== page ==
tab_spanner(columns = vars(`2015`, `2016`),
              label = md("**Yield in Tonnes/Hectare**")) %>% 
  fmt_number(
    columns = vars(`2015`, `2016`, pct_change)
  ) %>% 
  text_transform(
    locations = cells_body(
      columns = vars(Country),
      rows = crop != "Potatoes"
    ),
    fn = function(x){
      paste0("")
    }
  ) %>% 
  tab_style(
    style = cell_text(color = "black", weight = "bold"),
    locations = list(
      cells_row_groups(),
      cells_column_labels(everything())
    )
  ) %>% 
  cols_width(
    vars(Country, crop) ~ px(125),
    vars(`2015`, `2016`, pct_change) ~ 100
  ) %>% 
  tab_options(
    column_labels.border.bottom.color = "black",
    column_labels.border.bottom.width = px(2),
    table_body.hlines.color = "white",
    table.border.top.color = "white",
    table.border.top.width = px(3),
    table.border.bottom.color = "white",
    table.border.bottom.width = px(3),
  ) %>% 
  tab_source_note(md("**Table**: @thomas_mock | **Data**: OurWorldInData.org<br>**Inspiration**: @jschwabish"))

rule9_dup
Crop Yield in Tonnes/Hectare Percent
Change
2015 2016
China Potatoes 17.27 17.69 2.42
Rice 6.89 6.86 −0.44
Wheat 5.39 5.40 0.07
Soybeans 1.81 1.80 −0.46
India Potatoes 23.13 20.51 −11.32
Rice 3.61 3.79 5.06
Wheat 2.75 3.03 10.34
Soybeans 0.73 1.18 60.27
Indonesia Potatoes 18.20 18.25 0.29
Rice 5.34 5.24 −1.97
Soybeans 1.57 1.49 −5.04
Pakistan Potatoes 23.44 22.43 −4.31
Rice 3.72 3.77 1.28
Wheat 2.73 2.78 1.96
Soybeans 0.54 0.85 58.61
United States Potatoes 46.90 48.64 3.71
Rice 8.37 8.11 −3.11
Soybeans 3.23 3.49 8.20
Wheat 2.93 3.54 20.85
Table: @thomas_mock | Data: OurWorldInData.org
Inspiration: @jschwabish

Rule 10: Add visualizations When Appropriate

While data viz and tables are different tools, you can combine them in clever ways to further engage the reader. Embedded data viz can reveal trends, while the table itself shows the raw data for lookup.


rule10_data <- yield_data %>% 
  filter(
    year %in% c(2013,2017), 
    crop == "potatoes", 
    Country %in% c(
      country_sel, "Germany", "Brazil", "Ireland", "Lebanon", "Italy", 
      "Netherlands", "France", "Denmark", "El Salvador", "Denmark"
      )
    ) %>% 
  pivot_wider(names_from = year, values_from = yield)

10. Sparklines

For example one we can use sparklines to indicate trends across time. There’s quite a bit of code below, and we actually use two datasets. Since we are creating the sparklines outside of gt make sure to align the graphs + data as gt doesn’t control the overall relationship. For example, if you arrange() by a specific column you’ll need to make sure to do it across both datasets.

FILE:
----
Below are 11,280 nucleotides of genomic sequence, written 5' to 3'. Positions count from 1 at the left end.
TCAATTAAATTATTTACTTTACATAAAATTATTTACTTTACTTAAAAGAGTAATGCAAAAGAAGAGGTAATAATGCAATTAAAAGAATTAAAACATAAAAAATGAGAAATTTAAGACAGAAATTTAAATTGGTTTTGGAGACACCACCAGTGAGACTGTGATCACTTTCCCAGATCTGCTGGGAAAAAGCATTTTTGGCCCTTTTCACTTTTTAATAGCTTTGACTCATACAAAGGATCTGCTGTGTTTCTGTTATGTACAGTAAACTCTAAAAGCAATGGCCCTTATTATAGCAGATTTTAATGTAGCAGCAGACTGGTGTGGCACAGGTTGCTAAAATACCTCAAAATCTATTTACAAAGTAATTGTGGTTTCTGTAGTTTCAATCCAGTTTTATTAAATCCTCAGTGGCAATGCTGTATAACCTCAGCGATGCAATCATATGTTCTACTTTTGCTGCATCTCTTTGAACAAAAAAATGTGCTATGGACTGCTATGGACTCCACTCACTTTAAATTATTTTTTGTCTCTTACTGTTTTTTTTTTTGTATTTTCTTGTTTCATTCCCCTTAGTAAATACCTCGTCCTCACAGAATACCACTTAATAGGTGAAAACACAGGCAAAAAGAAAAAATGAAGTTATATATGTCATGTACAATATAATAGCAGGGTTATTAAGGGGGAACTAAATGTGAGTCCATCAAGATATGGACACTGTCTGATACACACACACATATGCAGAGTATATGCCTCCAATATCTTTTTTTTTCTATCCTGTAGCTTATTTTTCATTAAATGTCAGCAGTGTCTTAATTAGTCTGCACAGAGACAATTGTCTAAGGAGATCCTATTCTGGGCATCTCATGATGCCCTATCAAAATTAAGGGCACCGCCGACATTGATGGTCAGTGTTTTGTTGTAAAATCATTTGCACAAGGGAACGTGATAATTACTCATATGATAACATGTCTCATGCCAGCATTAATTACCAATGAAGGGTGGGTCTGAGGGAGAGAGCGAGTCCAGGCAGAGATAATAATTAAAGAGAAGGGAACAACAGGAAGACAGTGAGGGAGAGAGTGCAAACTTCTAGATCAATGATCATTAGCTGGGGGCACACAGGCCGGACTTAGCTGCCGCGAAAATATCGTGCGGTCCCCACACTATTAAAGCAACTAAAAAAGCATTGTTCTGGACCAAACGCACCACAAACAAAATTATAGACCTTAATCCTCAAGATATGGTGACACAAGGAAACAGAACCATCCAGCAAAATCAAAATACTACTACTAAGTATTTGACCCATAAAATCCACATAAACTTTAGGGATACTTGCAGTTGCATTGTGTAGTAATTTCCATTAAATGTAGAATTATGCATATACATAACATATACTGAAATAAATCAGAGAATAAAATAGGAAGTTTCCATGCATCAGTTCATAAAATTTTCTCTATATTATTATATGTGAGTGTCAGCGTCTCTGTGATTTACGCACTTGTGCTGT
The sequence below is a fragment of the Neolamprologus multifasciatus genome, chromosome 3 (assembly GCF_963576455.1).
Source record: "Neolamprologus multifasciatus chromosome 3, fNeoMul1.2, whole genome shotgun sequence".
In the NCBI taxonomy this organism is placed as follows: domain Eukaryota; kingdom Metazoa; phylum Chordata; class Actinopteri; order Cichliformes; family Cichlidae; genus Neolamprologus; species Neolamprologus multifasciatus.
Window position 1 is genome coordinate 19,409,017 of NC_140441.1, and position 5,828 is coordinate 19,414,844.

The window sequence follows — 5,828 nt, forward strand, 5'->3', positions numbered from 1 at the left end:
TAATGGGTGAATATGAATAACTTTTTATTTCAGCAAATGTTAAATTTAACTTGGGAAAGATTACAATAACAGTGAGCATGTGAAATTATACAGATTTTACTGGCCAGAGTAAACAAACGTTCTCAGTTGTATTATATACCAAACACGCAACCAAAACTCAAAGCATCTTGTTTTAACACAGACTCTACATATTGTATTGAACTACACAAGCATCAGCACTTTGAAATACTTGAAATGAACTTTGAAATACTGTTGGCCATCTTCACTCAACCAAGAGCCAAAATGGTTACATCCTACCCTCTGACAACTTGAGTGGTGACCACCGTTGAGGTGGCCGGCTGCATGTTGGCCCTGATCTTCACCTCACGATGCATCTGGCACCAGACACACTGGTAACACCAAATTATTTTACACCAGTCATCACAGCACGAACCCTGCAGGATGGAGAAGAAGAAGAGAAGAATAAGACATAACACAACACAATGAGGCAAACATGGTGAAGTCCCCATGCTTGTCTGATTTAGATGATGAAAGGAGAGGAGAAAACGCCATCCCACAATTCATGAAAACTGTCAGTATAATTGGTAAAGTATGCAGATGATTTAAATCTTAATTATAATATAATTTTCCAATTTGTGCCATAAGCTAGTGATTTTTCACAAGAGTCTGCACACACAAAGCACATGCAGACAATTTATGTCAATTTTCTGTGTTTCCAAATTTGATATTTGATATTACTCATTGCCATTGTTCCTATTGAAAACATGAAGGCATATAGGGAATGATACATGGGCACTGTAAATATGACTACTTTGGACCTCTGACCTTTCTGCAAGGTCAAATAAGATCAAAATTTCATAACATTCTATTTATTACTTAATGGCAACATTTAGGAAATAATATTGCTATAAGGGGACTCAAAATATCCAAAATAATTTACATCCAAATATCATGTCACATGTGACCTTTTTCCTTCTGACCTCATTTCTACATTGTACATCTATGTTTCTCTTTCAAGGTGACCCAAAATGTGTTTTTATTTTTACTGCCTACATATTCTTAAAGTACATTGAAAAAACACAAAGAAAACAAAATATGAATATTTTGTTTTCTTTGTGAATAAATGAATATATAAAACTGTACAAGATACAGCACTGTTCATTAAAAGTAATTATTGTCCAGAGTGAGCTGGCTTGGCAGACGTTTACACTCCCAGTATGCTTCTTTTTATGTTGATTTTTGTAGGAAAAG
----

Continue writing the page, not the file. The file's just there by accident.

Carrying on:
Rule 10 | Sparkline example gt code


plot_spark <- function(data){
  data %>% 
    mutate(
      yield_start = if_else(year == 2013, yield, NA_real_),
      yield_end = if_else(year == 2017, yield, NA_real_)
    ) %>% 
    tidyr::fill(yield_start, yield_end, .direction = "downup") %>% 
    mutate(color = if_else(yield_end-yield_start < 0, "red", "blue")) %>% 
    ggplot(aes(x = year, y = yield, color = color)) +
    geom_line(size = 15) +
    theme_void() +
    scale_color_identity() +
    theme(legend.position = "none")
}

# SPARKLINE

yield_plots <- yield_data %>% 
  filter(
    year %in% c(2013:2017), 
    crop == "potatoes", 
    Country %in% c(
      country_sel, "Germany", "Brazil", "Ireland", "Lebanon", "Italy", 
      "Netherlands", "France", "Denmark", "El Salvador", "Denmark"
    )
  ) %>% 
  nest(yields = c(year, yield)) %>% 
  mutate(plot = map(yields, plot_spark))

# SPARKLINES PLOT

rule10_spark <- rule10_data %>% 
  mutate(ggplot = NA) %>% 
  select(-crop) %>% 
  gt() %>% 
  text_transform(
    locations = cells_body(vars(ggplot)),
    fn = function(x){
      map(yield_plots$plot, ggplot_image, height = px(15), aspect_ratio = 4)
    }
  ) %>% 
  cols_width(vars(ggplot) ~ px(100)) %>% 
  cols_label(
    ggplot = "2013-2017"
  ) %>% 
  fmt_number(2:3) %>% 
  tab_spanner(
    label = "Potato Yield in Tonnes/Hectare",
    columns = c(2,3)
  ) %>% 
  tab_style(
    style = cell_text(color = "black", weight = "bold"),
    locations = list(
      cells_column_spanners(everything()),
      cells_column_labels(everything())
    )
  ) %>%  
  tab_options(
    row_group.border.top.width = px(3),
    row_group.border.top.color = "black",
    row_group.border.bottom.color = "black",
    table_body.hlines.color = "white",
    table.border.top.color = "white",
    table.border.top.width = px(3),
    table.border.bottom.color = "white",
    table.border.bottom.width = px(3),
    column_labels.border.bottom.color = "black",
    column_labels.border.bottom.width = px(2),
  ) %>% 
  tab_source_note(md("**Table**: @thomas_mock | **Data**: OurWorldInData.org<br>**Inspiration**: @jschwabish"))

rule10_spark
Country Potato Yield in Tonnes/Hectare 2013-2017
2013 2017
Brazil 27.75 30.94
China 17.09 18.21
Denmark 41.57 43.68
El Salvador 42.60 29.22
France 43.16 44.05
Germany 39.83 46.79
India 22.76 22.31
Indonesia 16.02 15.40
Ireland 38.33 44.83